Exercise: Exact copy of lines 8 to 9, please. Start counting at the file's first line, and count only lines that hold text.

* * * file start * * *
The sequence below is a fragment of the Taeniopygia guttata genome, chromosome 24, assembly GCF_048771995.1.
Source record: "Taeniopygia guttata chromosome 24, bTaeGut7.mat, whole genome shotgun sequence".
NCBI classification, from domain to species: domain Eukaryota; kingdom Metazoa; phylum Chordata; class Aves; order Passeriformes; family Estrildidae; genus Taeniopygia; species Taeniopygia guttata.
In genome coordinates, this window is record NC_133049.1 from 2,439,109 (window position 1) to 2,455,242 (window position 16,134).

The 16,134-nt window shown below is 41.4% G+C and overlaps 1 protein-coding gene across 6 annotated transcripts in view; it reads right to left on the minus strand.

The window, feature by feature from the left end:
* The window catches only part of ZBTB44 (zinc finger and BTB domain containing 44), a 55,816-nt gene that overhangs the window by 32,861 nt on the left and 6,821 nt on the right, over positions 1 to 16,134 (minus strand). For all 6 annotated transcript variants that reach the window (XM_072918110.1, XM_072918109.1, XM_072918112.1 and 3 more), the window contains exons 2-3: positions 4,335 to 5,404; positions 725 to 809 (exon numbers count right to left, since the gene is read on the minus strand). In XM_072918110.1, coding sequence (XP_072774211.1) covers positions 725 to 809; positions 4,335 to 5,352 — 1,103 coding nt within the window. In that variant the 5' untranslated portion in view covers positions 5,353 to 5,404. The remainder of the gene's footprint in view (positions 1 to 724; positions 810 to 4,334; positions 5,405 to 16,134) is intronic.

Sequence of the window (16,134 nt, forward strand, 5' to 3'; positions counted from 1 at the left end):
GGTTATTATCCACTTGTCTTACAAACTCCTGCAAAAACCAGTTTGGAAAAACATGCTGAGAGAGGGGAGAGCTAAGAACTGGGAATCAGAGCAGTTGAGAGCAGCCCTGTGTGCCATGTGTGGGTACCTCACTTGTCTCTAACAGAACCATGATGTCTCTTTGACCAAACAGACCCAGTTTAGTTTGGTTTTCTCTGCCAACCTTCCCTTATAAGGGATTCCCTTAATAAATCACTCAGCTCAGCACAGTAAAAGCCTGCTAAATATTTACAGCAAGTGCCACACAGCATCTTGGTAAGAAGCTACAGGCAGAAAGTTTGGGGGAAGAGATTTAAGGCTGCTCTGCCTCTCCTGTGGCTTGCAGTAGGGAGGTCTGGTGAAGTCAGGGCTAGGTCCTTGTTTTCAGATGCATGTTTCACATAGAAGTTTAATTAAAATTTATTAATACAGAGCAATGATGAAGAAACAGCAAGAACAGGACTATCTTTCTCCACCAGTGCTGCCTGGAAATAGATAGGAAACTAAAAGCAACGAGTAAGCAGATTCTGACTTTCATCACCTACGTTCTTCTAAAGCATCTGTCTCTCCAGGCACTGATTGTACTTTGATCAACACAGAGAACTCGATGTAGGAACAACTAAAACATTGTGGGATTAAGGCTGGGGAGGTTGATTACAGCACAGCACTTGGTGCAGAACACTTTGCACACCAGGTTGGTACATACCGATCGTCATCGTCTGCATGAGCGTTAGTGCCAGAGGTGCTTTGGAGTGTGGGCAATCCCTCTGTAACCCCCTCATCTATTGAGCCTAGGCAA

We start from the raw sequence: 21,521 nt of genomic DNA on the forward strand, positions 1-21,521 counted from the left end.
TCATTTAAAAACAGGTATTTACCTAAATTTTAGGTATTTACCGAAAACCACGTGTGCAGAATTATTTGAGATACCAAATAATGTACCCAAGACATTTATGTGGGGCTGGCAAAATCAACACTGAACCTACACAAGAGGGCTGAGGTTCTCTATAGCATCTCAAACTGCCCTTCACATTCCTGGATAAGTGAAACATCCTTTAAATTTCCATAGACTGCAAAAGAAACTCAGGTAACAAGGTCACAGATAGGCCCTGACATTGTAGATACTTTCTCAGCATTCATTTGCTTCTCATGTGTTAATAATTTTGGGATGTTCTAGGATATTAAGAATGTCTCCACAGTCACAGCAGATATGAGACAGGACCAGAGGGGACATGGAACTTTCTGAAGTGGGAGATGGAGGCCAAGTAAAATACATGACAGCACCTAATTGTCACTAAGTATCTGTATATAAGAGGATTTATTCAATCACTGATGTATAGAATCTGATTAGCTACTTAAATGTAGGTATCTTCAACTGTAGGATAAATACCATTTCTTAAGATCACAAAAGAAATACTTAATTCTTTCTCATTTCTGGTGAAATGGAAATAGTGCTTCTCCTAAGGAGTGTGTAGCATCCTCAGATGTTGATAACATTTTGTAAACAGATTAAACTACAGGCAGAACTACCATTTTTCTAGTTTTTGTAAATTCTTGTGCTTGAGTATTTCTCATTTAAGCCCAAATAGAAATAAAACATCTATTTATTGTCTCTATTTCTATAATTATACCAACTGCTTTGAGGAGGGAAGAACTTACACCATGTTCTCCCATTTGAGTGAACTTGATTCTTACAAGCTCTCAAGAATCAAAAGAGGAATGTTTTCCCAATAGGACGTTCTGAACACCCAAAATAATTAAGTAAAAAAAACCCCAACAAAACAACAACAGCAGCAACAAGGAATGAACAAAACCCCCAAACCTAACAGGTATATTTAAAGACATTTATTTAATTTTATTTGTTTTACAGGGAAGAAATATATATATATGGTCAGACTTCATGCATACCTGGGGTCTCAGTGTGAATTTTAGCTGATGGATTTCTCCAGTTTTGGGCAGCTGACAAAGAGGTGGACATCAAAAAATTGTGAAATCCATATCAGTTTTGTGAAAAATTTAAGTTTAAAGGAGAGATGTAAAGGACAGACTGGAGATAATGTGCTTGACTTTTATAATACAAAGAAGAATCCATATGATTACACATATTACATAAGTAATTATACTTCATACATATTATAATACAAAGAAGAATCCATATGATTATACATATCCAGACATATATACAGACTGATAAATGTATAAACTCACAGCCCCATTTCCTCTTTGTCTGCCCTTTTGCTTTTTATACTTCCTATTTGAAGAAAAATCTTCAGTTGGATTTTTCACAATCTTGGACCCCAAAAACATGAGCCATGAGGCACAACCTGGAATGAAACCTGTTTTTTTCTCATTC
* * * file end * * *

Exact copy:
Sequence of the window (16,134 nt, forward strand, 5' to 3'; positions counted from 1 at the left end):
GGTTATTATCCACTTGTCTTACAAACTCCTGCAAAAACCAGTTTGGAAAAACATGCTGAGAGAGGGGAGAGCTAAGAACTGGGAATCAGAGCAGTTGAGAGCAGCCCTGTGTGCCATGTGTGGGTACCTCACTTGTCTCTAACAGAACCATGATGTCTCTTTGACCAAACAGACCCAGTTTAGTTTGGTTTTCTCTGCCAACCTTCCCTTATAAGGGATTCCCTTAATAAATCACTCAGCTCAGCACAGTAAAAGCCTGCTAAATATTTACAGCAAGTGCCACACAGCATCTTGGTAAGAAGCTACAGGCAGAAAGTTTGGGGGAAGAGATTTAAGGCTGCTCTGCCTCTCCTGTGGCTTGCAGTAGGGAGGTCTGGTGAAGTCAGGGCTAGGTCCTTGTTTTCAGATGCATGTTTCACATAGAAGTTTAATTAAAATTTATTAATACAGAGCAATGATGAAGAAACAGCAAGAACAGGACTATCTTTCTCCACCAGTGCTGCCTGGAAATAGATAGGAAACTAAAAGCAACGAGTAAGCAGATTCTGACTTTCATCACCTACGTTCTTCTAAAGCATCTGTCTCTCCAGGCACTGATTGTACTTTGATCAACACAGAGAACTCGATGTAGGAACAACTAAAACATTGTGGGATTAAGGCTGGGGAGGTTGATTACAGCACAGCACTTGGTGCAGAACACTTTGCACACCAGGTTGGTACATACCGATCGTCATCGTCTGCATGAGCGTTAGTGCCAGAGGTGCTTTGGAGTGTGGGCAATCCCTCTGTAACCCCCTCATCTATTGAGCCTAGGCAA